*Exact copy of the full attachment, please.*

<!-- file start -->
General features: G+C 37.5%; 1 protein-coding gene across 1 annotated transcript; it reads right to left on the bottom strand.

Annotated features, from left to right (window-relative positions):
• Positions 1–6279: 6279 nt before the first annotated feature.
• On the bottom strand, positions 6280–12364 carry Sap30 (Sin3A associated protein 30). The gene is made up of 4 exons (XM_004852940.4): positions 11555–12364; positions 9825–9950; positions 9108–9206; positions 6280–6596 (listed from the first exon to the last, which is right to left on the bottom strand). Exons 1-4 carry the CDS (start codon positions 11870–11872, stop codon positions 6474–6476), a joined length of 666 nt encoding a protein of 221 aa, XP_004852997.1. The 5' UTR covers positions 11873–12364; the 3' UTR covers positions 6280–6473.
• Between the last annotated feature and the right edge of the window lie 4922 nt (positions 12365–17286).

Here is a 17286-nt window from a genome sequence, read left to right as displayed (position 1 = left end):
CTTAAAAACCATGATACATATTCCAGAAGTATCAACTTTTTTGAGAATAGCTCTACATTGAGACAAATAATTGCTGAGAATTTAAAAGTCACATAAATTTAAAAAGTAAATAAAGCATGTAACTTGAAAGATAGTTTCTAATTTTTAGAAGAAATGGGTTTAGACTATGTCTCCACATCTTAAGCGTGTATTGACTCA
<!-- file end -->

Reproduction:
General features: G+C 37.5%; 1 protein-coding gene across 1 annotated transcript; it reads right to left on the bottom strand.

Annotated features, from left to right (window-relative positions):
• Positions 1–6279: 6279 nt before the first annotated feature.
• On the bottom strand, positions 6280–12364 carry Sap30 (Sin3A associated protein 30). The gene is made up of 4 exons (XM_004852940.4): positions 11555–12364; positions 9825–9950; positions 9108–9206; positions 6280–6596 (listed from the first exon to the last, which is right to left on the bottom strand). Exons 1-4 carry the CDS (start codon positions 11870–11872, stop codon positions 6474–6476), a joined length of 666 nt encoding a protein of 221 aa, XP_004852997.1. The 5' UTR covers positions 11873–12364; the 3' UTR covers positions 6280–6473.
• Between the last annotated feature and the right edge of the window lie 4922 nt (positions 12365–17286).

Here is a 17286-nt window from a genome sequence, read left to right as displayed (position 1 = left end):
CTTAAAAACCATGATACATATTCCAGAAGTATCAACTTTTTTGAGAATAGCTCTACATTGAGACAAATAATTGCTGAGAATTTAAAAGTCACATAAATTTAAAAAGTAAATAAAGCATGTAACTTGAAAGATAGTTTCTAATTTTTAGAAGAAATGGGTTTAGACTATGTCTCCACATCTTAAGCGTGTATTGACTCA